Visit One Of The Oldest Cities In Western Europe At This Spanish Destination

There are countless reasons to plan a trip to Europe. Each European country offers unique culture, scenery, and cuisine. Plus, European cities are rife with history — and, even if you aren't a history buff, there's just something different about actually visiting somewhere and soaking up centuries' worth of history in person.

Europe is, of course, home to some of the world's oldest cities on record. One of them is Cádiz, an ancient port city in Spain's Andalusia region. Although some travel bloggers and visitor guides claim that Cádiz holds the distinction of being the oldest city in Western Europe, there's some dissent on this topic. Others say the honor goes to cities such as Lisbon, Portugal or Athens, Greece. Regardless, it's undeniable that you'll get a seriously gorgeous dose of history during a visit to Cádiz. And Lisbon and Athens are not too far away if you want to make sure you cover all your historical bases.

What to know about visiting Cádiz

Cádiz dates back to approximately 1100 BCE, with 500 of those years under Moorish rule. As a historical point of comparison, Lisbon was established by the Phoenicians as a trading station around 1200 BCE, and Athens' beginnings date back to approximately 3000 BCE. If you're ready to take a massive step back in time, here are some of the logistics of a trip to Cádiz.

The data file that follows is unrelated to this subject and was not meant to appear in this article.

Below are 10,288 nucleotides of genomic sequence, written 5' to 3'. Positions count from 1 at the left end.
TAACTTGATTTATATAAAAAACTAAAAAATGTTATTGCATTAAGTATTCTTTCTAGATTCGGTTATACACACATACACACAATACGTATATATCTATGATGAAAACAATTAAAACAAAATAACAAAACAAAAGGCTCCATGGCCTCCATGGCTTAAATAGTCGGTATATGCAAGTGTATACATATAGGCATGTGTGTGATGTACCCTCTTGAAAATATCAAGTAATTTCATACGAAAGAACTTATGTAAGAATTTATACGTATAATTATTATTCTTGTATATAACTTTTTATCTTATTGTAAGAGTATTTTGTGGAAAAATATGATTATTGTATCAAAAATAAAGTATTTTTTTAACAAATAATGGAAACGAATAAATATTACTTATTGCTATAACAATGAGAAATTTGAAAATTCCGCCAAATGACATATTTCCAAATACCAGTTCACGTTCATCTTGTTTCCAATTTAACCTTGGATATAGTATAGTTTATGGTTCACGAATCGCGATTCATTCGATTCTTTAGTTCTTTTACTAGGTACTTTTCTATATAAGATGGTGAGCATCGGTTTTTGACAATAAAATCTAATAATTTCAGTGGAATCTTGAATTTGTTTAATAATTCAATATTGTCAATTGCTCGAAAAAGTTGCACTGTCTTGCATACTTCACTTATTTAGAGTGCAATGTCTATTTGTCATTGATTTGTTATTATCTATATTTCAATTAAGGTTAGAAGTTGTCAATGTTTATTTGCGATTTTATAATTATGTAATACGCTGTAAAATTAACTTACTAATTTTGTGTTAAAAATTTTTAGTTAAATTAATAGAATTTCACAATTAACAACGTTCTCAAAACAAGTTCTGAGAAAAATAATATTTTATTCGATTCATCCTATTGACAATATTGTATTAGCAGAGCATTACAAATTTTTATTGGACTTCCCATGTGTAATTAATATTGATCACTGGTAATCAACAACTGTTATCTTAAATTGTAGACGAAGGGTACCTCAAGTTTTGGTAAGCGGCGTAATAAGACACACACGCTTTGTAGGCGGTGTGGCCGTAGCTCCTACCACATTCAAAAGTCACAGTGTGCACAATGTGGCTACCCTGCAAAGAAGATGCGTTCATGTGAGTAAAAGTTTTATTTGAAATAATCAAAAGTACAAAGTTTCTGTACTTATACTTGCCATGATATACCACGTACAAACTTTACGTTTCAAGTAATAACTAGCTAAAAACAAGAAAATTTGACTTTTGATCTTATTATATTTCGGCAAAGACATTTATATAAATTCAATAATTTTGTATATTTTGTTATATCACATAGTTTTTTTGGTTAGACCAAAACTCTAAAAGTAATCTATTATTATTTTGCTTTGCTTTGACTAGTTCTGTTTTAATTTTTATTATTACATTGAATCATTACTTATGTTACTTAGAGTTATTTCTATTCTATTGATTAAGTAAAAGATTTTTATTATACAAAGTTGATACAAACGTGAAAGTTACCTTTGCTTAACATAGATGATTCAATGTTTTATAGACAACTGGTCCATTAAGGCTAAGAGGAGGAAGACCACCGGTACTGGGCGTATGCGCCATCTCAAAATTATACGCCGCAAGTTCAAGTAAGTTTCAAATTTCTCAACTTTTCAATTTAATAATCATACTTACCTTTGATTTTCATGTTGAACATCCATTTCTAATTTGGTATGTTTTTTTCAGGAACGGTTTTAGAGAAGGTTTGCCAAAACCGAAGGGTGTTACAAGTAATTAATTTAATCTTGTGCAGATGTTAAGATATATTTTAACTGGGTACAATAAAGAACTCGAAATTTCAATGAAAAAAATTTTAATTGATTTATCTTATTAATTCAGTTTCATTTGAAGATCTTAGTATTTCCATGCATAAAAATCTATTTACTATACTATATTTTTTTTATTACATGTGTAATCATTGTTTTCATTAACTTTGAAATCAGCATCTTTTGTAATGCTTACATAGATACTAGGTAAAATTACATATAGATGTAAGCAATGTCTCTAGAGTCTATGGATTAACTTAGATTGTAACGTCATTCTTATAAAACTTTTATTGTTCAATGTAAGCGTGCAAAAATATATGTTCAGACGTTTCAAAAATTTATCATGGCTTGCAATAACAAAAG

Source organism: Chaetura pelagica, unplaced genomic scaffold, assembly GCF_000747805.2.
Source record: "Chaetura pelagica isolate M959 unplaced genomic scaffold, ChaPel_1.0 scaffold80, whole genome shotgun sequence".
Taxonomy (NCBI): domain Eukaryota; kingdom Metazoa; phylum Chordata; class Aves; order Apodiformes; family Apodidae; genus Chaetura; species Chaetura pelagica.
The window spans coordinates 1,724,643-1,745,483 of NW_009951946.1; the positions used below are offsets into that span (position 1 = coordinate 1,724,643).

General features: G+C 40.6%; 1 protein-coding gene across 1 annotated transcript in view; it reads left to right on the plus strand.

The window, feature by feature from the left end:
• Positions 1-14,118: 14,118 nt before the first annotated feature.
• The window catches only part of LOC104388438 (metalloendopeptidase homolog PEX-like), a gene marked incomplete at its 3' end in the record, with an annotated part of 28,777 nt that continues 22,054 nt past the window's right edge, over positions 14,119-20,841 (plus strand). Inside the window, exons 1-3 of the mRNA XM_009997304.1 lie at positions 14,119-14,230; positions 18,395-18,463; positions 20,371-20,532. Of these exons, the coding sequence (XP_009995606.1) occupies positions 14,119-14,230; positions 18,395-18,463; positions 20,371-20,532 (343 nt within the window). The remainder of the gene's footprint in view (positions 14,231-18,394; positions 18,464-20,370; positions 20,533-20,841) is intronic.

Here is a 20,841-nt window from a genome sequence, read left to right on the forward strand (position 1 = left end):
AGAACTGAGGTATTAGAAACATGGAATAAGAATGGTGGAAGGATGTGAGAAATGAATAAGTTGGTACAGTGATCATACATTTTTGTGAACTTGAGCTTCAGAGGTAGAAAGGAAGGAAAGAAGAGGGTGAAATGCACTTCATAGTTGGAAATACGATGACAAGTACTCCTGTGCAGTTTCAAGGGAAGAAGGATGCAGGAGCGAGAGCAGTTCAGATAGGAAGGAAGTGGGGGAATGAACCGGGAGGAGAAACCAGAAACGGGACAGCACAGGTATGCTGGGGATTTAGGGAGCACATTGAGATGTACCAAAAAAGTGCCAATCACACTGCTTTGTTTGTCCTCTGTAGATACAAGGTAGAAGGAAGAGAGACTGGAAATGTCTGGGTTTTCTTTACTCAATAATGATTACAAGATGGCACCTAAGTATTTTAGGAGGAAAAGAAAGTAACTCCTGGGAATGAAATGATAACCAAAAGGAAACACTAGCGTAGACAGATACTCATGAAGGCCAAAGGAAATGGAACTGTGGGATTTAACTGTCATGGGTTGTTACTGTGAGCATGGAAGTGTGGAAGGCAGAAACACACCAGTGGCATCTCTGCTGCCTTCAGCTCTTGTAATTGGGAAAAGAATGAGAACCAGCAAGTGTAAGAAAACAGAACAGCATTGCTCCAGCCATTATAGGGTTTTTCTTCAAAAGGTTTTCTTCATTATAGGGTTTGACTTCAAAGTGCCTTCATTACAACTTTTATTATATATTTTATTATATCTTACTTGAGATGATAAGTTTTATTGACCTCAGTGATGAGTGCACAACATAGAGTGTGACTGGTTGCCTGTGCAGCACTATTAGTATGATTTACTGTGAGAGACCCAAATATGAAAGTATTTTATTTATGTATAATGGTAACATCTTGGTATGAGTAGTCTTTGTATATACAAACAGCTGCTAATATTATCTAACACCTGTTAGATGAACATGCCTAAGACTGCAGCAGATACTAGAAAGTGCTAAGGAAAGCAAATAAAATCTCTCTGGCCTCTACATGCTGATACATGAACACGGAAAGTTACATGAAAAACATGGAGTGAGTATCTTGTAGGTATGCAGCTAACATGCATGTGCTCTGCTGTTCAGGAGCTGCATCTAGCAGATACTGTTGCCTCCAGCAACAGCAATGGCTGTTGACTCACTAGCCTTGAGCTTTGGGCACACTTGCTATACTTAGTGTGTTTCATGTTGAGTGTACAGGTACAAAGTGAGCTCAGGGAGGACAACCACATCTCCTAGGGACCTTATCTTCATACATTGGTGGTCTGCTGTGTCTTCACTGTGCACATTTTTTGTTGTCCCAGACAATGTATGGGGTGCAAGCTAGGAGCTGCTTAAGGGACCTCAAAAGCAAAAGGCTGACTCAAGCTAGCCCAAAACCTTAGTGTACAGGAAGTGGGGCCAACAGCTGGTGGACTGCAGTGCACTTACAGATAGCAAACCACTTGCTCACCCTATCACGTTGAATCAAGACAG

There are multiple ways to get to Cádiz and the most convenient will likely be determined by where you're traveling from. The closest airport is Jerez Airport (XRY), which is about 40 minutes away by car, while the Seville Airport (SVQ) is about an hour and a half away. If you're traveling from elsewhere in Europe, you may be able to find a direct flight to Jerez or Seville — but if you're coming from out of the continent, you'll need to transfer. And if you're already in Spain, you also have the option of taking the train from Barcelona, Madrid, or Seville. 

Cádiz is also one of the most affordable cities to visit in Western Europe, according to new research via Bounce. Accommodation, transportation, and food are all reasonably priced with hotels averaging $131 per night. You can get a bottle of wine for under $5 (yes, please!) and pay a modest $10 for a meal out at a mid-priced restaurant.

What to do on a trip to Cádiz

History is abundant in Cádiz, but the city has a great deal of other activities to offer as well. The Independent recommends visiting its two main beaches: Playa de la Victoria, which is favored by city residents; and Playa de la Caleta, which was featured in a key scene with Halle Berry in "Die Another Day." The food in Cádiz is also a huge draw. The most beloved local dishes include fried fish, prawn fritters, and potatoes and cuttlefish stew.

Museo de Cadiz features relics, artworks, and even puppets from Spain's rich history. Meanwhile, flamenco shows offer an immersive trip back in time, as the style of dance originated in Andalusia. Possibly dating as far back as the 9th century, it remains popular to this day. For the most authentic flamenco experience, The Independent recommends going to Taberna Flamenca La Cava. 

The New York Times notes that, even for those who aren't fans of walking tours, it's worth giving one a try in Cádiz because it's an excellent way to learn exactly what you're looking at and why it's important. The outlet recommends taking a tour with Cadizfornia — you can book in advance online, and you get to set your own price. "We saw all the main high points of the city and some hidden gems. Highly recommend," wrote one Tripadvisor reviewer who took the tour for free. Other reviewers noted that the guides are also happy to provide recommendations on local restaurants and sites.